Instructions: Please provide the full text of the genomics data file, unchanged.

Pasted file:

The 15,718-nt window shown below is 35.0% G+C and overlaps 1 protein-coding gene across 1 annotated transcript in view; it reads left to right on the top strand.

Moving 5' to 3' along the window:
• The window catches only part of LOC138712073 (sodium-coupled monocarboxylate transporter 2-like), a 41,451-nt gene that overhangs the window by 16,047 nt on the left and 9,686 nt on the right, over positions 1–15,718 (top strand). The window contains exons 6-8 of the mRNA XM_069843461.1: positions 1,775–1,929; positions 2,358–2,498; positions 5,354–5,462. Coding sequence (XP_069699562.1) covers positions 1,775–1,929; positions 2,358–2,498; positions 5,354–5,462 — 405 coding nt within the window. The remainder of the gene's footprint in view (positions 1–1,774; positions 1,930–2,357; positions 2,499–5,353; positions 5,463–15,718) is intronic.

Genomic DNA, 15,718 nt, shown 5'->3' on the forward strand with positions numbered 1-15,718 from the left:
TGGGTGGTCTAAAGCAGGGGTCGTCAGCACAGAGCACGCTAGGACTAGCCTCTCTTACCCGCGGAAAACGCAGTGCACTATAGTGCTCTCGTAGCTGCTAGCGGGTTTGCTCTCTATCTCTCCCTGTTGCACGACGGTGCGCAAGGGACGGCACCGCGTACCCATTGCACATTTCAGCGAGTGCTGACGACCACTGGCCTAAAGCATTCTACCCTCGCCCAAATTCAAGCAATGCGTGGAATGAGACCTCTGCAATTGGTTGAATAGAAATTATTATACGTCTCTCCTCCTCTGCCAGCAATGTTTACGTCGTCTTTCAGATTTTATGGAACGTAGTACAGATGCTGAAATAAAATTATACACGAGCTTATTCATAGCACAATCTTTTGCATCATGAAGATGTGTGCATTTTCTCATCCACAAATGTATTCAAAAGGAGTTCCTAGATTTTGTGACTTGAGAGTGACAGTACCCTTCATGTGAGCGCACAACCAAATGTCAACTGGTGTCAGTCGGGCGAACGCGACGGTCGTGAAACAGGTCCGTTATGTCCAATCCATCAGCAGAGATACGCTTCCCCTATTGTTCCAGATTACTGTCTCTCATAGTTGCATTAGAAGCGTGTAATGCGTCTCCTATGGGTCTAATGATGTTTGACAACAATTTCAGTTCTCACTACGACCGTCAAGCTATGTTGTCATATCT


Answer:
The 15,718-nt window shown below is 35.0% G+C and overlaps 1 protein-coding gene across 1 annotated transcript in view; it reads left to right on the top strand.

Moving 5' to 3' along the window:
• The window catches only part of LOC138712073 (sodium-coupled monocarboxylate transporter 2-like), a 41,451-nt gene that overhangs the window by 16,047 nt on the left and 9,686 nt on the right, over positions 1–15,718 (top strand). The window contains exons 6-8 of the mRNA XM_069843461.1: positions 1,775–1,929; positions 2,358–2,498; positions 5,354–5,462. Coding sequence (XP_069699562.1) covers positions 1,775–1,929; positions 2,358–2,498; positions 5,354–5,462 — 405 coding nt within the window. The remainder of the gene's footprint in view (positions 1–1,774; positions 1,930–2,357; positions 2,499–5,353; positions 5,463–15,718) is intronic.

Genomic DNA, 15,718 nt, shown 5'->3' on the forward strand with positions numbered 1-15,718 from the left:
TGGGTGGTCTAAAGCAGGGGTCGTCAGCACAGAGCACGCTAGGACTAGCCTCTCTTACCCGCGGAAAACGCAGTGCACTATAGTGCTCTCGTAGCTGCTAGCGGGTTTGCTCTCTATCTCTCCCTGTTGCACGACGGTGCGCAAGGGACGGCACCGCGTACCCATTGCACATTTCAGCGAGTGCTGACGACCACTGGCCTAAAGCATTCTACCCTCGCCCAAATTCAAGCAATGCGTGGAATGAGACCTCTGCAATTGGTTGAATAGAAATTATTATACGTCTCTCCTCCTCTGCCAGCAATGTTTACGTCGTCTTTCAGATTTTATGGAACGTAGTACAGATGCTGAAATAAAATTATACACGAGCTTATTCATAGCACAATCTTTTGCATCATGAAGATGTGTGCATTTTCTCATCCACAAATGTATTCAAAAGGAGTTCCTAGATTTTGTGACTTGAGAGTGACAGTACCCTTCATGTGAGCGCACAACCAAATGTCAACTGGTGTCAGTCGGGCGAACGCGACGGTCGTGAAACAGGTCCGTTATGTCCAATCCATCAGCAGAGATACGCTTCCCCTATTGTTCCAGATTACTGTCTCTCATAGTTGCATTAGAAGCGTGTAATGCGTCTCCTATGGGTCTAATGATGTTTGACAACAATTTCAGTTCTCACTACGACCGTCAAGCTATGTTGTCATATCT